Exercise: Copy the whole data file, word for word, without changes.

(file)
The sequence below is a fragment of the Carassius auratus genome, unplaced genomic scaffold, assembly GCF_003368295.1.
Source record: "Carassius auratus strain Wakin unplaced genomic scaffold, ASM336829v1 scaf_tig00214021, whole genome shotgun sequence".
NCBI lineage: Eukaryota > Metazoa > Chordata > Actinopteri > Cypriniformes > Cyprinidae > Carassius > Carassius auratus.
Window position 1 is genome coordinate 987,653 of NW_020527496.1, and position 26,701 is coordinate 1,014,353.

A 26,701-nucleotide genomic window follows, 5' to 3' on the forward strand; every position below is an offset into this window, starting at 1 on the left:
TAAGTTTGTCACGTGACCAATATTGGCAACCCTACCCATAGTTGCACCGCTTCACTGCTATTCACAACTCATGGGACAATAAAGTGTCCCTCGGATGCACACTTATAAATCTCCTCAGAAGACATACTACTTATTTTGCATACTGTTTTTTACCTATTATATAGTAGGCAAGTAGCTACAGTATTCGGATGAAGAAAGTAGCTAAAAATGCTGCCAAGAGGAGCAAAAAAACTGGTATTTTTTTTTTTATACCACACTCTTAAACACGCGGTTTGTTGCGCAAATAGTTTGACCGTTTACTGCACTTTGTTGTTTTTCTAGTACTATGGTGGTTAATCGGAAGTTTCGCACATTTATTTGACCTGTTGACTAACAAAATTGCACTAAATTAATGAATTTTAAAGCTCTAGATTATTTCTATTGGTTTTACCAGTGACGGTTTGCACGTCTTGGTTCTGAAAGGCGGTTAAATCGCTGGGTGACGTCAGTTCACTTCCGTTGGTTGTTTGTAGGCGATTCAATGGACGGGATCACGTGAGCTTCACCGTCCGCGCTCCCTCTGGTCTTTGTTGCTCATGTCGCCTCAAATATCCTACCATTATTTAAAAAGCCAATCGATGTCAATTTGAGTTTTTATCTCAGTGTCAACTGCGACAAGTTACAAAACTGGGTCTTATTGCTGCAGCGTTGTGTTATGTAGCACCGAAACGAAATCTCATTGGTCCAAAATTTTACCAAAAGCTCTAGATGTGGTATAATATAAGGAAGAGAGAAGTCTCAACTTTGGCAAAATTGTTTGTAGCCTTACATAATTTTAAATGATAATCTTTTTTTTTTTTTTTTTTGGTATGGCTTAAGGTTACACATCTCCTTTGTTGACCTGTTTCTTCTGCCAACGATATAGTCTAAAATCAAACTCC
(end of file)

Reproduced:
The sequence below is a fragment of the Carassius auratus genome, unplaced genomic scaffold, assembly GCF_003368295.1.
Source record: "Carassius auratus strain Wakin unplaced genomic scaffold, ASM336829v1 scaf_tig00214021, whole genome shotgun sequence".
NCBI lineage: Eukaryota > Metazoa > Chordata > Actinopteri > Cypriniformes > Cyprinidae > Carassius > Carassius auratus.
Window position 1 is genome coordinate 987,653 of NW_020527496.1, and position 26,701 is coordinate 1,014,353.

A 26,701-nucleotide genomic window follows, 5' to 3' on the forward strand; every position below is an offset into this window, starting at 1 on the left:
TAAGTTTGTCACGTGACCAATATTGGCAACCCTACCCATAGTTGCACCGCTTCACTGCTATTCACAACTCATGGGACAATAAAGTGTCCCTCGGATGCACACTTATAAATCTCCTCAGAAGACATACTACTTATTTTGCATACTGTTTTTTACCTATTATATAGTAGGCAAGTAGCTACAGTATTCGGATGAAGAAAGTAGCTAAAAATGCTGCCAAGAGGAGCAAAAAAACTGGTATTTTTTTTTTTATACCACACTCTTAAACACGCGGTTTGTTGCGCAAATAGTTTGACCGTTTACTGCACTTTGTTGTTTTTCTAGTACTATGGTGGTTAATCGGAAGTTTCGCACATTTATTTGACCTGTTGACTAACAAAATTGCACTAAATTAATGAATTTTAAAGCTCTAGATTATTTCTATTGGTTTTACCAGTGACGGTTTGCACGTCTTGGTTCTGAAAGGCGGTTAAATCGCTGGGTGACGTCAGTTCACTTCCGTTGGTTGTTTGTAGGCGATTCAATGGACGGGATCACGTGAGCTTCACCGTCCGCGCTCCCTCTGGTCTTTGTTGCTCATGTCGCCTCAAATATCCTACCATTATTTAAAAAGCCAATCGATGTCAATTTGAGTTTTTATCTCAGTGTCAACTGCGACAAGTTACAAAACTGGGTCTTATTGCTGCAGCGTTGTGTTATGTAGCACCGAAACGAAATCTCATTGGTCCAAAATTTTACCAAAAGCTCTAGATGTGGTATAATATAAGGAAGAGAGAAGTCTCAACTTTGGCAAAATTGTTTGTAGCCTTACATAATTTTAAATGATAATCTTTTTTTTTTTTTTTTTTGGTATGGCTTAAGGTTACACATCTCCTTTGTTGACCTGTTTCTTCTGCCAACGATATAGTCTAAAATCAAACTCC